English Country Dancing - Folk Dance Diary - March 2016 - a month in the life of an unlikely folk dancer.

If you persevere, you might find some small fragments of humour .........

If you've never thought about learning to dance consider this - if I hadn't persevered I would probably be spending many evenings in front of a television. Which offers the most enjoyment and exercise? Which best aids both physical and mental wellbeing? In the last fifteen years I estimate I have danced 30,000 times and with hundreds of different women (and I wish I could remember half of them).

Take a few hours to read about a year in the life of an unlikely folk dancer. If I can learn to do it, so could most people. Quite a few women even tell me how good I am these days. I never disagree with them.

The month started with a tedious and acrimonious AGM at Gittisham Folk Dance Club - my advice (given elsewhere on this website) is never have a formal committee if you can possibly avoid it. Committees seem to bring out the worst in some people. 4 March was Aylesbeare. It can be a relief to escape from bureaucracy to the certainly to some good dance partners and interesting dances. Sunday saw another long drive but again maybe worth it for an all-day event.

The second week in March was again a 'six dances in a row' week - or it would have been if an ex-girlfriend has not fallen very suddenly ill and I had to miss Gittisham at the last minute - my dance partner even called to pick me up, it was that close. Willand on Thursday with Ted Farmer and Mary Marker's Big Band - good as always and followed by contra in Exeter with about 30 people (a record?) on the Friday. There were almost too many men though..... Willand on the Saturday was OK but the dances were mediocre - simply far too easy. Some people went to a mixed French/English dance evening in Honiton instead. Gill Spence was calling the English dances but it was poorly attended. Sunday saw a very early start, then to Irish Set in the afternoon then a 2 hour drive to Bristol for a rather disappointing evening with live music from Polka Pests - I wasn't the only person who thought the music didn't really help many of the dances.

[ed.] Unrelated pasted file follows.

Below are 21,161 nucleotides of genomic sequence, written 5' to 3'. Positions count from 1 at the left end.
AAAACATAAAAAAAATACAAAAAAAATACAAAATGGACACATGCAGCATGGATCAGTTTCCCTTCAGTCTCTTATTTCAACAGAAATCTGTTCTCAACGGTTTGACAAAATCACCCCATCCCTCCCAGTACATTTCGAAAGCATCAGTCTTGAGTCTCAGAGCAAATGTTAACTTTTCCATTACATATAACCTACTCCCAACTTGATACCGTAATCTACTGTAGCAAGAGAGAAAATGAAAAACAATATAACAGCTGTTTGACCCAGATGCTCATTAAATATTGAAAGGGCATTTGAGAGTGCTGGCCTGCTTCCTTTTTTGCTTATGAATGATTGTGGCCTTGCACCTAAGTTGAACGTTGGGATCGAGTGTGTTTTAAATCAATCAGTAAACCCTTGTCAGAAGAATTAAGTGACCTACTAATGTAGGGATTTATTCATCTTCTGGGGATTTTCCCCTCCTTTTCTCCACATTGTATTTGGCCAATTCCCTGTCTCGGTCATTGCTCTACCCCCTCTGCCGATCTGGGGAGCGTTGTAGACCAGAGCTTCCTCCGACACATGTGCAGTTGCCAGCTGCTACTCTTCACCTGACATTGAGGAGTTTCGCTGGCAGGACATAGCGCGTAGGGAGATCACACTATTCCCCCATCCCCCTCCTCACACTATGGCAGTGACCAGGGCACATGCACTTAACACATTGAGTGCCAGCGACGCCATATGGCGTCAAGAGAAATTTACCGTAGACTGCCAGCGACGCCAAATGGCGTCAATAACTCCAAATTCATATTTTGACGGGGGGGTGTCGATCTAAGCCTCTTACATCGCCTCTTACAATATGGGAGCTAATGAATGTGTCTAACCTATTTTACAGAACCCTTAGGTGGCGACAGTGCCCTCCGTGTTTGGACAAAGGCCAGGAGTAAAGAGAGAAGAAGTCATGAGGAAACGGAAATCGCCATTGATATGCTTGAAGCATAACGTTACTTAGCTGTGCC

15 March was Sidford with Jigs for Gigs - a favourite at Gittisham who make the occasional trip to Sidford - it is really at the end of their range, based as they are in South Petherton in Somerset. An excellent evening despite only 27 or 28 dancers. Wednesday was a rare chance to dance to Ray Goodswen at Gittisham. Instead of the usual excessive chatter and disorder it was quiet and attentive. It may have been the first time I had done tandem reels in a long ways set. And I got it wrong first time through. Listen to the caller........